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More than 1M expected to file as COVID-19 rises



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Two Michigan women are decrying the expiration of a supplemental $600 weekly federal unemployment payment. (Aug. 7)

AP Domestic

The number of Americans filing new unemployment claims may continue to seesaw, creeping up, then slightly falling, but the level will likely remain high as economic uncertainty lingers amid surges in coronavirus cases.

About 1.25 million Americans filed initial applications for unemployment insurance last week, economists estimate.

That would be a slight increase over the previous week and comes as out-of-work Americans make do without the extra $600 federal weekly benefit that began during the pandemic but ended in July.

Unemployment fell to 10.2% in July, down from 11.1% in June. But the fledgling economic rebound has been uneven, with rehiring increasing in certain industries while stalling in others.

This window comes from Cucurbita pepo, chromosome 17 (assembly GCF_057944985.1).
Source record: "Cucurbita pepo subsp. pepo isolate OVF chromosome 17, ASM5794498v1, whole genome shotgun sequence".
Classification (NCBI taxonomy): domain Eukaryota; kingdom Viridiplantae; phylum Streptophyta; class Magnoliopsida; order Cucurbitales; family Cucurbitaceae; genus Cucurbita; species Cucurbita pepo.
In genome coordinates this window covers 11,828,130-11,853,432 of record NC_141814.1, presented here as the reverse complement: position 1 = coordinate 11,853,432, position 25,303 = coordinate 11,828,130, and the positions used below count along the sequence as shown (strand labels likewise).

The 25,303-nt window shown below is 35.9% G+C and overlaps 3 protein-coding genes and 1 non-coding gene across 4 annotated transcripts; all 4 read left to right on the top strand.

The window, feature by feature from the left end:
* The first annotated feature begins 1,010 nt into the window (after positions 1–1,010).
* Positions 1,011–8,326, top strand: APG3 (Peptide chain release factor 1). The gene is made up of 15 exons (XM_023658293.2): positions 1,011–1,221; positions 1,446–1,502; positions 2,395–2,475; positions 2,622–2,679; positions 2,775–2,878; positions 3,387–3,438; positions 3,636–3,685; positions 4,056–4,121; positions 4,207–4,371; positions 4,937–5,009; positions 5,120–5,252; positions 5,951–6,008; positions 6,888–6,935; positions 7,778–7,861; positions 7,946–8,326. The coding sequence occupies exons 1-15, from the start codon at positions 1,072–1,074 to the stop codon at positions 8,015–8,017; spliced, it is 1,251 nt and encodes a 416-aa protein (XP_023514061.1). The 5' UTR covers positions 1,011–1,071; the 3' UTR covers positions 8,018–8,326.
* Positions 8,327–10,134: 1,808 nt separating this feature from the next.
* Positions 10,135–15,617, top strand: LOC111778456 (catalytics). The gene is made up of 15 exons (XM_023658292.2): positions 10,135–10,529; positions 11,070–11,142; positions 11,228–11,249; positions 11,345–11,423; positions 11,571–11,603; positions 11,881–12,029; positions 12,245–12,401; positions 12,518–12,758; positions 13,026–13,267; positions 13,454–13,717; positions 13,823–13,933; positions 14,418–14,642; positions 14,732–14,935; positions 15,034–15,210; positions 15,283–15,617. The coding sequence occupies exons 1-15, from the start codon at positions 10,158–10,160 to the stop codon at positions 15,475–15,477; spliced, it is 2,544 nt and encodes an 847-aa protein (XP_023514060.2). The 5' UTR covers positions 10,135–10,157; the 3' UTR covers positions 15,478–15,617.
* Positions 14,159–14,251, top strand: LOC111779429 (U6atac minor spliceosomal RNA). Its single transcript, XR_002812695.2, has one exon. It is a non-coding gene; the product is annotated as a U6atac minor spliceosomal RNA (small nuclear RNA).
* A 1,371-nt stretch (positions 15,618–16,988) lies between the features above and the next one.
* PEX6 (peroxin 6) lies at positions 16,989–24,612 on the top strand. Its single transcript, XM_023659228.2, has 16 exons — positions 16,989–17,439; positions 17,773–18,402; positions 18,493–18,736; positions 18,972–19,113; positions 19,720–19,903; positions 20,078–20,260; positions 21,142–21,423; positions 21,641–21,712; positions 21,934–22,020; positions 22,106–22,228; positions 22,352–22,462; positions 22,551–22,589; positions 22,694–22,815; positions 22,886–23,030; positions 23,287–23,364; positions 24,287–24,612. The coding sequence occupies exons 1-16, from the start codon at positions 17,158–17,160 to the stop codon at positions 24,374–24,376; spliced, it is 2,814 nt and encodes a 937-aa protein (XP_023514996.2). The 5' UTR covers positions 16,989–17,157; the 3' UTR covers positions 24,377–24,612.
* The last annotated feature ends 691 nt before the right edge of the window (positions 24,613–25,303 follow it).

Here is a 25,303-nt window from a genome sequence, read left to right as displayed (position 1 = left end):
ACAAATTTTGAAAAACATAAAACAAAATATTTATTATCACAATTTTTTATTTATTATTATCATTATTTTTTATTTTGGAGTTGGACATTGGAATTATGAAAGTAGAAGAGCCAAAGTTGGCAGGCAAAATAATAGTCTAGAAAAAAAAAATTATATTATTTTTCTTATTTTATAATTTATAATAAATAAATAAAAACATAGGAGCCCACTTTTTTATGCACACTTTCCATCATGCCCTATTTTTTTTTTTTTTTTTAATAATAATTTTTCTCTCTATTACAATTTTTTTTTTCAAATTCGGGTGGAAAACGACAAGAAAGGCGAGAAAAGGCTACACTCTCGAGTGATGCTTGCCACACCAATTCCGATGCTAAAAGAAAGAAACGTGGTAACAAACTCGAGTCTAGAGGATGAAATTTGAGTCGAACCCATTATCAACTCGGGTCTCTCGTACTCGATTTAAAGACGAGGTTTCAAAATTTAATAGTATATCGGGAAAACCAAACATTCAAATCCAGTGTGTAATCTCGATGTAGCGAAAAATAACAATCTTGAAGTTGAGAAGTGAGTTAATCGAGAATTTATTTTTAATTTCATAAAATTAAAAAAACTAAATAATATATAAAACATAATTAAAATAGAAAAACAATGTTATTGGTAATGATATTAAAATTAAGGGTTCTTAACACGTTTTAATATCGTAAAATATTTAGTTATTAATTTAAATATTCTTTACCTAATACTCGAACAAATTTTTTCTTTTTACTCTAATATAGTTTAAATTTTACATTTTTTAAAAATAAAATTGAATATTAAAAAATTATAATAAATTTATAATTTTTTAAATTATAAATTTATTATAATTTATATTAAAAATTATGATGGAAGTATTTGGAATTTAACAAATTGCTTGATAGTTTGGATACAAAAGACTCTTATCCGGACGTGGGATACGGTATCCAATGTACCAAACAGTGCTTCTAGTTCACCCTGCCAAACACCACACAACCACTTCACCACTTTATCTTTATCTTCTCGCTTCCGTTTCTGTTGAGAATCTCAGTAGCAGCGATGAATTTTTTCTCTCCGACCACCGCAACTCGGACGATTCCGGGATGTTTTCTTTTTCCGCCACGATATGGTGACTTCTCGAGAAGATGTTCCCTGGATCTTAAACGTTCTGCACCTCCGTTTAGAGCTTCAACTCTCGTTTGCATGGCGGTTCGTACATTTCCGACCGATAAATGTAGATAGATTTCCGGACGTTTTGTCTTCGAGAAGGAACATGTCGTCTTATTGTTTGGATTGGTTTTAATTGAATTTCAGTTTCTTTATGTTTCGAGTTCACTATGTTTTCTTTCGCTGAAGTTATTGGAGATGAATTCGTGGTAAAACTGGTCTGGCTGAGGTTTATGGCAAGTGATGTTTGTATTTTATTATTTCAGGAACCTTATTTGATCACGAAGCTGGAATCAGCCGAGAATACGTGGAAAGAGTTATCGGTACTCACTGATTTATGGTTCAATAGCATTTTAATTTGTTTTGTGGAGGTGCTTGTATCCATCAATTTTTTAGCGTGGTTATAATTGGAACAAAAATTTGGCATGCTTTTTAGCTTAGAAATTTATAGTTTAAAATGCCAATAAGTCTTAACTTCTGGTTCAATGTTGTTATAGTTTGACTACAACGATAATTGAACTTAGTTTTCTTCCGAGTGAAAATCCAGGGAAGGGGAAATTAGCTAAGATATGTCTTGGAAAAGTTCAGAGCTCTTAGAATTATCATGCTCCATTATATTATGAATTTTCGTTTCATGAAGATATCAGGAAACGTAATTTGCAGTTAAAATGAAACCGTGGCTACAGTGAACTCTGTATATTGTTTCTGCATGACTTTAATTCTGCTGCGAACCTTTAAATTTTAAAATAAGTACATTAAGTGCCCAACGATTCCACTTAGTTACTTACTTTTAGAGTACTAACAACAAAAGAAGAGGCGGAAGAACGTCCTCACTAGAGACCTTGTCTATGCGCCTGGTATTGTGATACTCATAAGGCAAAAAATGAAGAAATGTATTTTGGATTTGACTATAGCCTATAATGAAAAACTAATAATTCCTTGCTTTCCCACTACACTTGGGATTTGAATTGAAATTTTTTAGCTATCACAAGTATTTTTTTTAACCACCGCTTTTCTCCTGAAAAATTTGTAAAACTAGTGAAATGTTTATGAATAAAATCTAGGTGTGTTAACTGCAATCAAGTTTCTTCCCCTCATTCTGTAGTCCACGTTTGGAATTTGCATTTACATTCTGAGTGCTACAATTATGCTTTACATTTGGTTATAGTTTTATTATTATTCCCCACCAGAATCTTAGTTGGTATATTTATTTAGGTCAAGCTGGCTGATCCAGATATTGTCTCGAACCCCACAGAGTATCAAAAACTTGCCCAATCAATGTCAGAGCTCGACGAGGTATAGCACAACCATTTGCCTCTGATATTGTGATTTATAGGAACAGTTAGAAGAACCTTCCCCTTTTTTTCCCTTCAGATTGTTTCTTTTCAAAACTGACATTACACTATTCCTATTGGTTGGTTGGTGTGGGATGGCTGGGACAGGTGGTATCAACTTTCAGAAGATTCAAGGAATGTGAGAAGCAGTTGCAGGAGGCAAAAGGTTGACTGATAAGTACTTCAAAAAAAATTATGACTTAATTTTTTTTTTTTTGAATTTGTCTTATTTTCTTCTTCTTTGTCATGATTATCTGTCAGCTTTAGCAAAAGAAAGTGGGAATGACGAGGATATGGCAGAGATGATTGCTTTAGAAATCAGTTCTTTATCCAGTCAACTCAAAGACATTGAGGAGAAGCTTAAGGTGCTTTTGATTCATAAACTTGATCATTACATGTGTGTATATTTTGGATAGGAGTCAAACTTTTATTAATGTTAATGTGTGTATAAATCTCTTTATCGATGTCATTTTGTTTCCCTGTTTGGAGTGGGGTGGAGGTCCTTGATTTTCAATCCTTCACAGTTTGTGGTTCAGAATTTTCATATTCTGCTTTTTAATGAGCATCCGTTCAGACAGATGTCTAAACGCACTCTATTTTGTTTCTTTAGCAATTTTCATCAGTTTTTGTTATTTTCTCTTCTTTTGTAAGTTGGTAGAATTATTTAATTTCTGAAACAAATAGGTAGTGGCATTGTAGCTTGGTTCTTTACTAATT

Hospitality and retail companies are bringing on staff in pockets of the country where stay-at-home orders have eased in contrast to businesses in the South and West that are cutting jobs as the coronavirus spikes. 

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“Jobs for more-skilled workers in business/professional services are making little headway overall and are declining in computer services, management and advertising,” Sophia Koropeckyj, an economist at Moody’s Analytics, said in an investors note last week. “These are the secondary effects of the stressed economy.”

Additional aid for the unemployed also remains in limbo. Congress appears to be making little headway in discussions about restoring the additional federal financial benefit and other assistance. Democrats want to reinstate the extra $600 through the end of the year while Republicans want to reduce it to $200 a week.

And though President Donald Trump issued a memorandum that would provide unemployed Americans with an additional $400 per week, it’s unclear whether he has the authority to bypass Congress and take such a step by executive action.

Additionally, Trump’s memo requires states to cover 25% of the costs, a contribution some states say they are unable to make as they grapple with budget shortfalls and their own needs for extra federal aid.

Follow Charisse Jones on Twitter @charissejones

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